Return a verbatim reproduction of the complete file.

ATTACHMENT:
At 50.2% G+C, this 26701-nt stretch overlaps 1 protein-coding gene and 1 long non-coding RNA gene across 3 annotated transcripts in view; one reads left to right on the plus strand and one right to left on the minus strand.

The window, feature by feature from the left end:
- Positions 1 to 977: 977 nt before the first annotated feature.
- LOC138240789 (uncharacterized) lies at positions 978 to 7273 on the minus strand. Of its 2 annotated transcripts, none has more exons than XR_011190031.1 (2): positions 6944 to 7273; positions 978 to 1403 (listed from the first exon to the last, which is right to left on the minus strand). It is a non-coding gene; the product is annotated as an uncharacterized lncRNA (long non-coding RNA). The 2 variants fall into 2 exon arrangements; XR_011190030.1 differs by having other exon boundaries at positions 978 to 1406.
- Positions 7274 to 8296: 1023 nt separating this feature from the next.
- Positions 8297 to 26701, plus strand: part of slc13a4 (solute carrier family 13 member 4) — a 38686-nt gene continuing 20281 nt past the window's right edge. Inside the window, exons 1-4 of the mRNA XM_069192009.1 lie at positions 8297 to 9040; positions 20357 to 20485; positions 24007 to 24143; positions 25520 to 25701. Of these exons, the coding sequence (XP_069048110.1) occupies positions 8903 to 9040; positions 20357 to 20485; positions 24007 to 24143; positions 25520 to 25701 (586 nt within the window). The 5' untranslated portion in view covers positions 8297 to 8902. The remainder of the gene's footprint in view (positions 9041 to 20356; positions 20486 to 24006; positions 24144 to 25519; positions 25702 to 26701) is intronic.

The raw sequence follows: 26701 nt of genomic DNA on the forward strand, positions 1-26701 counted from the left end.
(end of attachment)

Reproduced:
At 50.2% G+C, this 26701-nt stretch overlaps 1 protein-coding gene and 1 long non-coding RNA gene across 3 annotated transcripts in view; one reads left to right on the plus strand and one right to left on the minus strand.

The window, feature by feature from the left end:
- Positions 1 to 977: 977 nt before the first annotated feature.
- LOC138240789 (uncharacterized) lies at positions 978 to 7273 on the minus strand. Of its 2 annotated transcripts, none has more exons than XR_011190031.1 (2): positions 6944 to 7273; positions 978 to 1403 (listed from the first exon to the last, which is right to left on the minus strand). It is a non-coding gene; the product is annotated as an uncharacterized lncRNA (long non-coding RNA). The 2 variants fall into 2 exon arrangements; XR_011190030.1 differs by having other exon boundaries at positions 978 to 1406.
- Positions 7274 to 8296: 1023 nt separating this feature from the next.
- Positions 8297 to 26701, plus strand: part of slc13a4 (solute carrier family 13 member 4) — a 38686-nt gene continuing 20281 nt past the window's right edge. Inside the window, exons 1-4 of the mRNA XM_069192009.1 lie at positions 8297 to 9040; positions 20357 to 20485; positions 24007 to 24143; positions 25520 to 25701. Of these exons, the coding sequence (XP_069048110.1) occupies positions 8903 to 9040; positions 20357 to 20485; positions 24007 to 24143; positions 25520 to 25701 (586 nt within the window). The 5' untranslated portion in view covers positions 8297 to 8902. The remainder of the gene's footprint in view (positions 9041 to 20356; positions 20486 to 24006; positions 24144 to 25519; positions 25702 to 26701) is intronic.

The raw sequence follows: 26701 nt of genomic DNA on the forward strand, positions 1-26701 counted from the left end.